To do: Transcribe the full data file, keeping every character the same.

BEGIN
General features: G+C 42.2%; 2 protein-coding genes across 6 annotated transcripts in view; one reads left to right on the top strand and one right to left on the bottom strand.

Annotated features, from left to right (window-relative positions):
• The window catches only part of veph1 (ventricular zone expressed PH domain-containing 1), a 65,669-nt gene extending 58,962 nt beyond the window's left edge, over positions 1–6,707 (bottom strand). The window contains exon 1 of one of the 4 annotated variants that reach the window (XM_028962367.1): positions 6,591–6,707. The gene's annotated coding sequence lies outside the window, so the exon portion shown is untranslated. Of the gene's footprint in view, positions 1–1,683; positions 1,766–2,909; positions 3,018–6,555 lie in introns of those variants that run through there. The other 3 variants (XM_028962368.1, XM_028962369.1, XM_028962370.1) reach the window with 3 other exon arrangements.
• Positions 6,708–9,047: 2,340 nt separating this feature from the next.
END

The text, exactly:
General features: G+C 42.2%; 2 protein-coding genes across 6 annotated transcripts in view; one reads left to right on the top strand and one right to left on the bottom strand.

Annotated features, from left to right (window-relative positions):
• The window catches only part of veph1 (ventricular zone expressed PH domain-containing 1), a 65,669-nt gene extending 58,962 nt beyond the window's left edge, over positions 1–6,707 (bottom strand). The window contains exon 1 of one of the 4 annotated variants that reach the window (XM_028962367.1): positions 6,591–6,707. The gene's annotated coding sequence lies outside the window, so the exon portion shown is untranslated. Of the gene's footprint in view, positions 1–1,683; positions 1,766–2,909; positions 3,018–6,555 lie in introns of those variants that run through there. The other 3 variants (XM_028962368.1, XM_028962369.1, XM_028962370.1) reach the window with 3 other exon arrangements.
• Positions 6,708–9,047: 2,340 nt separating this feature from the next.